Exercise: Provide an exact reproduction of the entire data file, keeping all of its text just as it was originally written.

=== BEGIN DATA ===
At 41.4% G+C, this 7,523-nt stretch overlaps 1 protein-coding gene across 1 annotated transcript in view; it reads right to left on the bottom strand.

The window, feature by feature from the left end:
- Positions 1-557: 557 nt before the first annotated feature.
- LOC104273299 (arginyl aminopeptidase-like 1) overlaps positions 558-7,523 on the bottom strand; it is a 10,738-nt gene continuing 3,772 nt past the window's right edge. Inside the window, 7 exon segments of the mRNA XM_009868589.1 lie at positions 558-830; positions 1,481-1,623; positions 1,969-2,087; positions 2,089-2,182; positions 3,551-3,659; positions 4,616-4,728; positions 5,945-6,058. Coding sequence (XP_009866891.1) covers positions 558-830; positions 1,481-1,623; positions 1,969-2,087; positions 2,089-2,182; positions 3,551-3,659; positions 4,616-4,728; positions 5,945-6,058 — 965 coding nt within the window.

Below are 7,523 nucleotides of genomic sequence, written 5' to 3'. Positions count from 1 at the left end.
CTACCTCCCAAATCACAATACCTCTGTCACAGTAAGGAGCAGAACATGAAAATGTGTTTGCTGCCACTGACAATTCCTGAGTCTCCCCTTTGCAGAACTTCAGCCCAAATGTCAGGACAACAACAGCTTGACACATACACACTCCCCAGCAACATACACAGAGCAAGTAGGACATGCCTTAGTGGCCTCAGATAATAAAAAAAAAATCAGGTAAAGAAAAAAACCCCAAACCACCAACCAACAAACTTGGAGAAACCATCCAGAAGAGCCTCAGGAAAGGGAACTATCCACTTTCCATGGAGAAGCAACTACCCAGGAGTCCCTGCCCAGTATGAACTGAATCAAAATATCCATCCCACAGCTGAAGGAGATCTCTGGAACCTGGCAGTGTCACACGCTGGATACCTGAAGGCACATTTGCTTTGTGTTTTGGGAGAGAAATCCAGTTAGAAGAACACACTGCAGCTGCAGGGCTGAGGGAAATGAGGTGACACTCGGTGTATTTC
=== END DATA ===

At 41.4% G+C, this 7,523-nt stretch overlaps 1 protein-coding gene across 1 annotated transcript in view; it reads right to left on the bottom strand.

The window, feature by feature from the left end:
- Positions 1-557: 557 nt before the first annotated feature.
- LOC104273299 (arginyl aminopeptidase-like 1) overlaps positions 558-7,523 on the bottom strand; it is a 10,738-nt gene continuing 3,772 nt past the window's right edge. Inside the window, 7 exon segments of the mRNA XM_009868589.1 lie at positions 558-830; positions 1,481-1,623; positions 1,969-2,087; positions 2,089-2,182; positions 3,551-3,659; positions 4,616-4,728; positions 5,945-6,058. Coding sequence (XP_009866891.1) covers positions 558-830; positions 1,481-1,623; positions 1,969-2,087; positions 2,089-2,182; positions 3,551-3,659; positions 4,616-4,728; positions 5,945-6,058 — 965 coding nt within the window.

Below are 7,523 nucleotides of genomic sequence, written 5' to 3'. Positions count from 1 at the left end.
CTACCTCCCAAATCACAATACCTCTGTCACAGTAAGGAGCAGAACATGAAAATGTGTTTGCTGCCACTGACAATTCCTGAGTCTCCCCTTTGCAGAACTTCAGCCCAAATGTCAGGACAACAACAGCTTGACACATACACACTCCCCAGCAACATACACAGAGCAAGTAGGACATGCCTTAGTGGCCTCAGATAATAAAAAAAAAATCAGGTAAAGAAAAAAACCCCAAACCACCAACCAACAAACTTGGAGAAACCATCCAGAAGAGCCTCAGGAAAGGGAACTATCCACTTTCCATGGAGAAGCAACTACCCAGGAGTCCCTGCCCAGTATGAACTGAATCAAAATATCCATCCCACAGCTGAAGGAGATCTCTGGAACCTGGCAGTGTCACACGCTGGATACCTGAAGGCACATTTGCTTTGTGTTTTGGGAGAGAAATCCAGTTAGAAGAACACACTGCAGCTGCAGGGCTGAGGGAAATGAGGTGACACTCGGTGTATTTC